Aren’t You Forgetting Something?

At Smith’s Gardentown, our cashiers are trained to ask a couple of questions as you are checking out (in addition to the usual polite conversation):  “Do you have compost to plant these with?  Do you have enough potting soil?  How about your mulch?”

We ask these questions not just because we want to sell you more things (of course, we want to!), but because without these items, you are unlikely to have a successful gardening experience.  Sure, the plants you have selected are beautiful — but we both want them to stay beautiful, and without good quality compost, potting soil (for pots and containers) and mulch for flower beds, your plants may not thrive!

So here are the reasons you should plan all these things into your budget:

COMPOST — Organic matter that has decomposed until it looks like good, rich soil. Our native soils are mostly heavy clay (and in some instances, salty sand). Our soil and water are alkaline and very low in the nutrients plants need. Mixing compost half-and-half with the soil in your yard will loosen the clay, add fertility, increase healthy microbial activity and make plants’ roots develop faster. In fact, compost can correct almost any problem with your soil.

You can buy good compost in bags, make your own compost pile or obtain bulk compost from the City of Wichita Falls. It is always worth the effort and money!

POTTING MIX — Anyone can put anything in a bag and call it potting mix or potting soil, but there are HUGE differences. If you are planting in containers, you must have good quality potting mix that will wick moisture evenly to plant roots. Good potting mix should contain Canadian sphagnum peat moss or shredded coco fiber You also want a soil with good microbial activity (mycorrhizae) for good root growth. All the cheap potting mixes AND the best-known national brand (its initials are Miracle Gro) are terrible choices. They usually contain a lot of ground up bark, and if they have peat moss at all, it is the lowest grade moss and it is anaerobic, meaning it has no microbial activity. But is is cheaper.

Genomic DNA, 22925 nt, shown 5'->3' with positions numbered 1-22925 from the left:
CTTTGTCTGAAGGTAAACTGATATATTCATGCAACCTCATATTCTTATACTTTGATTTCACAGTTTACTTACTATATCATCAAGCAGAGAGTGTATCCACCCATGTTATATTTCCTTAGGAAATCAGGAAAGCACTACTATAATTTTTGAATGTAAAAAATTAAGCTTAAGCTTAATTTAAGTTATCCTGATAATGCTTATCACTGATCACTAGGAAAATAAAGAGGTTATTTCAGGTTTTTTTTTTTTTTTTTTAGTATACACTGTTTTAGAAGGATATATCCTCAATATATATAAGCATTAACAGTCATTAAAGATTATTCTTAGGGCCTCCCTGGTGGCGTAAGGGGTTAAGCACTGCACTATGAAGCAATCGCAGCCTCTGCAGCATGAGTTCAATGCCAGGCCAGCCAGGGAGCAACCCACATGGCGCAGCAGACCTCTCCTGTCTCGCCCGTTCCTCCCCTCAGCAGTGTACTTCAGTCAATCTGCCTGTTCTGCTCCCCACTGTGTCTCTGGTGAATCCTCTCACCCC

The most expensive thing you can do is put your nice plants in poor soil You may end up replacing them because they won’t be able to withstand our extreme weather conditions without a good root system.

MULCH — This is usually some type of wood chips or bark that is put on top of the soil after you finish planting. Mulch is the best thing you can do to keep weeds from sprouting in your flower beds and around trees. In the summer, it will reduce your water bill by slowing evaporation from the soil. In the winter, it acts as a blanket to protect roots from frost. As it decomposes, it will add fertility to your soil.

Good mulch also gives your planting project a finished look until the plants grow to fill all the spaces.

Mulch should be applied about 3 inches deep uniformly over the soil, and it will need to be refreshed if some of it gets scratched away by animals, or as some of it decomposes.

NOTE:  We do not recommend using rocks or ground up rubber for mulch in our climate. Instead of keeping soils cool in the summer, they will heat it up. And since they don’t decompose, they add no nutrients. And when you change your mind and want a different look, they are very hard to remove.

So these questions we ask are designed to help you out — give it some thought before deciding you don’t need these products.